6. 6. Cannes guide to buzzwords 6 Cannes is a phenomenal opportunity to celebrate what’s fresh and exciting in the creative world, including some incredible new technology. It’s also an opportunity to hear from some of the great minds who are busy putting that technology to work and to get their insights on what is and isn’t working. What’s connecting with audiences and why? How can we take those findings and apply them to our work in the brand experience space? So…I could write about the programmatic revolution, the future of wearables, or how VR is upending experiential marketing as we know it, or I could write about what I really learned to appreciate after a week of being bombarded by ultramodern technology at Cannes; the beauty of getting back to basics. We heard a lot of different speakers over the course of the week. I mean A LOT of speakers. From Marilyn Manson to Jeff Goodby. The AOL Digital Prophet to an asteroid physicist from MIT. Busta Rhymes. Grace Helbig. Ryan Seacrest. Pharrell. Ok, now I’m just bragging…but while you may be wondering what on Earth some of these people have to do with advertising—I know I was—the truth is all of these people are massively creative (not to mention massively successful) in their respective fields, and they all have wisdom to impart to fellow creative minds. Each speaker came to Cannes armed with a nuanced approach to the creative process and a vastly different set of insights about how technology is shaping our world. The keynotes couldn’t have been more diverse, and yet there was one common thread, a fundamental theme that united the thoughts shared by each speaker: people respond to work that appeals to basic human emotion. It sounds simple, I know, but it can be easy to lose sight of this in our world of clicks and apps, pixels and cords. You can have all the shiny new technology in the world, but no one cares unless it makes them feel something. This alignment with human emotion strikes a chord in the brand experience space, where showcasing cutting-edge technology an audience can see—even touch—can be particularly exciting and effective. The key is, you have to do it right. The technology needs a reason for being there, it needs to be inextricably tied to the message being conveyed. Otherwise it’s just a party trick. Some of the strongest ideas sweeping Cannes this year were the simplest. A good example of a brand getting it right is the Always #LikeAGirl campaign which, by the way, cleaned up at the festival. Super simple. Hyper emotive. Massively successful. The technology storm we’re experiencing isn’t letting up any time soon, and brands will continue scrambling to implement the latest mediums. But mediums shouldn’t be confused with messages, and tactics are no substitute for insights. Sometimes, cutting through the clutter is just as important as being cutting-edge. You can have all the shiny new technology in the world, but no one cares unless it makes them feel something. 3Being human Tactics are no substitute for human insights By Jacque Vavroch, Senior Creative Associate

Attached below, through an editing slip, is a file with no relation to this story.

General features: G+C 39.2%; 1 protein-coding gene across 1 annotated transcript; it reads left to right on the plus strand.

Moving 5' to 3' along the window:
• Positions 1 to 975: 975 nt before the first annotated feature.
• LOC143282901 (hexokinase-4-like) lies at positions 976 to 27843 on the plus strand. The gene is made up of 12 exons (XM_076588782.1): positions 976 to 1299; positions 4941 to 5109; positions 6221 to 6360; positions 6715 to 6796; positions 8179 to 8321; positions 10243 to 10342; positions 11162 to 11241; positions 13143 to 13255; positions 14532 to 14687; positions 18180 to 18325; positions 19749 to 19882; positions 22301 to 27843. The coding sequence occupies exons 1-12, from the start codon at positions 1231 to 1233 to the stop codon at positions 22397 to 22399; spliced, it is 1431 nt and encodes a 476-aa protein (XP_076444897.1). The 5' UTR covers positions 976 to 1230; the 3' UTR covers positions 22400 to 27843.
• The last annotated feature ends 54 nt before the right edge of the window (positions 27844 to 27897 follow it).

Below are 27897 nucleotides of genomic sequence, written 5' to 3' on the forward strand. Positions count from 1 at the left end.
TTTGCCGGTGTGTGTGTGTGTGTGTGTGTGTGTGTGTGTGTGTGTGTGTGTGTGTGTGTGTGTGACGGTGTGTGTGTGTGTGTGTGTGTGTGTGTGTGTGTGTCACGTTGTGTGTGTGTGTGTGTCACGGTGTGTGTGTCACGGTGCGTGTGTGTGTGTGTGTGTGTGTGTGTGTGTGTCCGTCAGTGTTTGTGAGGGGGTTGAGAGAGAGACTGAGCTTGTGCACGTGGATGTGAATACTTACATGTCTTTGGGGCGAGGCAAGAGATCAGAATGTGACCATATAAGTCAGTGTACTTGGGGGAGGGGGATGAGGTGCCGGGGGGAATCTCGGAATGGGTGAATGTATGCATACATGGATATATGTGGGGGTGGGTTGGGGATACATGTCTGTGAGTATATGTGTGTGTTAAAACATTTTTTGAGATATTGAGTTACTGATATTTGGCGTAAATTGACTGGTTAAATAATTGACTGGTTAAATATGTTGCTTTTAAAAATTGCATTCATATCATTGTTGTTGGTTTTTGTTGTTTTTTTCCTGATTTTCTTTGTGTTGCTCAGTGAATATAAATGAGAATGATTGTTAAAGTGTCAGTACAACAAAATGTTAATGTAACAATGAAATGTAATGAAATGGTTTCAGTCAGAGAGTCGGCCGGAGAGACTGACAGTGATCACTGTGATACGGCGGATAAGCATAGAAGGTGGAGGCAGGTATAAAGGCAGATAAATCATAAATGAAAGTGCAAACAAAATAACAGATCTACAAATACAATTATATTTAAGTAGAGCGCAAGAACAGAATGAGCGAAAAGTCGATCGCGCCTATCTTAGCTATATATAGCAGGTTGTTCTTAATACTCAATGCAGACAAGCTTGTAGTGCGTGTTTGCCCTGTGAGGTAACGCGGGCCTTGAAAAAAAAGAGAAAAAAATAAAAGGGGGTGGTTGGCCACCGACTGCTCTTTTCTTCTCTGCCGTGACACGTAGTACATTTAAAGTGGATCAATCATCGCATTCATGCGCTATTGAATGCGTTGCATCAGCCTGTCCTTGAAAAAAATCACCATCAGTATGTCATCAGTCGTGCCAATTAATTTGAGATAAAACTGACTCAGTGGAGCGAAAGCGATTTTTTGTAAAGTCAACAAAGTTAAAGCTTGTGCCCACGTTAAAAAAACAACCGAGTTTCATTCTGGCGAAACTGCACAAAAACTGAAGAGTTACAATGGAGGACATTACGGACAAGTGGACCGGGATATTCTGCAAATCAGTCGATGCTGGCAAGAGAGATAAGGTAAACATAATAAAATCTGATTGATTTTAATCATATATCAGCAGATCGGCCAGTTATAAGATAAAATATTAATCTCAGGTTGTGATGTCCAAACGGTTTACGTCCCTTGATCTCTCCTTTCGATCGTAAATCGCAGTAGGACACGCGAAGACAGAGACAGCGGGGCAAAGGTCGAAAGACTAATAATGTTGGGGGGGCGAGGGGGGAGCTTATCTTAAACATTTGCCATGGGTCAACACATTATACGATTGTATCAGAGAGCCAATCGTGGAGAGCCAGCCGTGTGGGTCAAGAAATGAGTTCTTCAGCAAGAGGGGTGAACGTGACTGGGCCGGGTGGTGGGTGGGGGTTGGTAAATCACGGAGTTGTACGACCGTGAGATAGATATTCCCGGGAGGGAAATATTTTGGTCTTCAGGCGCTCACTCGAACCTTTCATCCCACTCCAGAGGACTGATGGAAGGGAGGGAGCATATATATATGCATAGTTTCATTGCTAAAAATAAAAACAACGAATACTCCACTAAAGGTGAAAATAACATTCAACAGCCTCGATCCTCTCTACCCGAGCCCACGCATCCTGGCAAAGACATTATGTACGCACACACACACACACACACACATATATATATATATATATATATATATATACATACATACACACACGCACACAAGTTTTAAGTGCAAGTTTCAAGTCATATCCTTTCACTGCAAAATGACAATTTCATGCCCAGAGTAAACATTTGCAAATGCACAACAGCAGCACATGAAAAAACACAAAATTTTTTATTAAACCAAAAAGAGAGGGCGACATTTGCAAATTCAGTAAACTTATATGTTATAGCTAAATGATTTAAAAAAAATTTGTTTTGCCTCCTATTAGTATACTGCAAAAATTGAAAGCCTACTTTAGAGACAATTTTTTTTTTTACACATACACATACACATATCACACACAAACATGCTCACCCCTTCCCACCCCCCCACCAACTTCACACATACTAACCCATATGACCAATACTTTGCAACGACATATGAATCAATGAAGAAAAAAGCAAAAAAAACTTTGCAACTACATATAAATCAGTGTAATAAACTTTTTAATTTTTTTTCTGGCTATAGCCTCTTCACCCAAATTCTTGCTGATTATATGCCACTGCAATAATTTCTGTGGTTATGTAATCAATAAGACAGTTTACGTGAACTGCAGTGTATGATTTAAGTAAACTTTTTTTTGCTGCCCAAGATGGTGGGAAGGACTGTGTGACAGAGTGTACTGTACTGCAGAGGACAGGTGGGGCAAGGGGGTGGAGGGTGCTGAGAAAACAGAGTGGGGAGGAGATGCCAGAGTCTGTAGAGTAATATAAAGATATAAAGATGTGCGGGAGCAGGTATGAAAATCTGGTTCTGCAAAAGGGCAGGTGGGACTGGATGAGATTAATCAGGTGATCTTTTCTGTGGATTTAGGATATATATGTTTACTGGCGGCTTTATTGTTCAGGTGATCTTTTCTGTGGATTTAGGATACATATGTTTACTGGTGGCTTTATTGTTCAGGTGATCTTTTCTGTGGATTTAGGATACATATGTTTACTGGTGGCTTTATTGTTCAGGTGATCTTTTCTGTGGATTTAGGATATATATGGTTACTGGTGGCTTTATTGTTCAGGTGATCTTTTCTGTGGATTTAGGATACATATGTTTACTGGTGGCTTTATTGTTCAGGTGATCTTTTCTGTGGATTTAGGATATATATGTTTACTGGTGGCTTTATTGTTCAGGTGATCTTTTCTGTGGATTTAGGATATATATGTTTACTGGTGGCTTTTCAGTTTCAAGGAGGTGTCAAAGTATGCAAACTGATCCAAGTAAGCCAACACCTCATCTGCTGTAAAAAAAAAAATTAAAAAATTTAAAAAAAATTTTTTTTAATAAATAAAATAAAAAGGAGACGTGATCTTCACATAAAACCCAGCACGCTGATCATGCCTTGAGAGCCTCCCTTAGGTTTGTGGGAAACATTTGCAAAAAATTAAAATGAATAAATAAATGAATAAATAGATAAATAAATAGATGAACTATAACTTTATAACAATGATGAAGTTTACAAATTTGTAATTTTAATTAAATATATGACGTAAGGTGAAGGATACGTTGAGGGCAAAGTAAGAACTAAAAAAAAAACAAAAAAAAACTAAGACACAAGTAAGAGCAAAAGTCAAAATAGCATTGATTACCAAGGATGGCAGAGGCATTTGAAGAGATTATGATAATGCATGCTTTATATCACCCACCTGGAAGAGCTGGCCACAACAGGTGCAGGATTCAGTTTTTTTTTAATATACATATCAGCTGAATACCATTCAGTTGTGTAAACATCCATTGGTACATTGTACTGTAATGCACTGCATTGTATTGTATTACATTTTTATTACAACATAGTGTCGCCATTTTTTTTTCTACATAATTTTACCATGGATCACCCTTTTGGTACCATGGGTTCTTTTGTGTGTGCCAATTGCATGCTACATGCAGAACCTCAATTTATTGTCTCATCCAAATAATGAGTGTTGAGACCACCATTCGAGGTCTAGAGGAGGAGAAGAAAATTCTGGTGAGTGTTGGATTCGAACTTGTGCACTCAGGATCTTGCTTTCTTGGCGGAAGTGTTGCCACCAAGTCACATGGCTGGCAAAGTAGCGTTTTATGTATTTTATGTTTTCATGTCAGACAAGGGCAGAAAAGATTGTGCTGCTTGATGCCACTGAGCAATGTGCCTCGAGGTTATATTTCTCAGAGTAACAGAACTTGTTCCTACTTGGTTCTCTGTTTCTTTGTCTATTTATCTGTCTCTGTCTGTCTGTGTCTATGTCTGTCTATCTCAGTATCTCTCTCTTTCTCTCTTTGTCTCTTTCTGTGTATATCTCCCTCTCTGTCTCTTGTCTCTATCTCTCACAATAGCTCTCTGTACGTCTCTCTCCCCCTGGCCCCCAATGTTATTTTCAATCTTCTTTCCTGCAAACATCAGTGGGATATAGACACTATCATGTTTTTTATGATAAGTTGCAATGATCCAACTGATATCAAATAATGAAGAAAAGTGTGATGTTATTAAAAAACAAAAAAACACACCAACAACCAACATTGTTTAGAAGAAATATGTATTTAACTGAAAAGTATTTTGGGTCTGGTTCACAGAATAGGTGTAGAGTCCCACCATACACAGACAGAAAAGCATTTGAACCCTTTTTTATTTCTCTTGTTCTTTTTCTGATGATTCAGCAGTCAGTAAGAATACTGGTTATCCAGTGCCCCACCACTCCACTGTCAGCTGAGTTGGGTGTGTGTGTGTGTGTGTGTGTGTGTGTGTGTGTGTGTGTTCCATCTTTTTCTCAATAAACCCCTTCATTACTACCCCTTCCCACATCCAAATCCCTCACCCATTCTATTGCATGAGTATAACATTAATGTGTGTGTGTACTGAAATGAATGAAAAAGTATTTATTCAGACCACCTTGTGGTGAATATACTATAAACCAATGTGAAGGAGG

7. 7. Cannes guide to buzzwords 7 Life-changing creativity By Matt Pensinger, SVP, Managing Director, Jack Morton Worldwide Chicago My inaugural trip to the Lions Health festival provided a completely new appreciation for the true potential of life-changing creativity. Despite having closely followed Cannes Lions for years from afar, I still somehow managed to underestimate the impact of the work and creative spirit I had a chance to experience during my first actual trip to Cannes. I did not expect the sheer force and magnitude of the ideas I had a chance to discover, but I was also really moved by the power of the insights that underpinned the great creative work. After years hearing about the pursuit of global insights for big brands that could be locally applied in individual markets, I found that I was most moved by ideas built on top of powerful cultural insights that were inherently local. In fact, breakthrough cultural insights enabled simple ideas to have massive impact and possibility in my favorite work. These ideas went beyond just moving the perception or consideration of a brand by tapping into needs or opportunities that could drive real cultural change for a given community. P&G’s Intimate Words campaign was a powerful example of how this can come together. I was really blown away by this work; it shows how a core insight about a place or a group or a tribe that beautifully comprehends context can push towards an idea that can be truly life changing. In this way, I felt that the most exciting work at Cannes showed the importance of cultural insights—and also illuminated a potential gap in how we typically think about brand-focused insights today. Consumer insights tell us a lot about individual consumers and their needs and motivations, but they may miss on adding the vital context of culture. Every tribe—whether it is a group of people from a rural area in Mexico or a group of friends united by their love for Game of Thrones—has a distinct set of rituals, style, tradition, values and taboos that create their cultural context. Of course, this context is the filter for how any creative is understood and impacts on people in a given tribe. Understanding cultural context and generating true insights about what these cultural markers tell us can be a giant trampoline for how ideas are developed. 4Cultural insights The most exciting work at Cannes showed the importance of cultural insights—and also illuminated a potential gap in how we typically think about brand-focused insights today.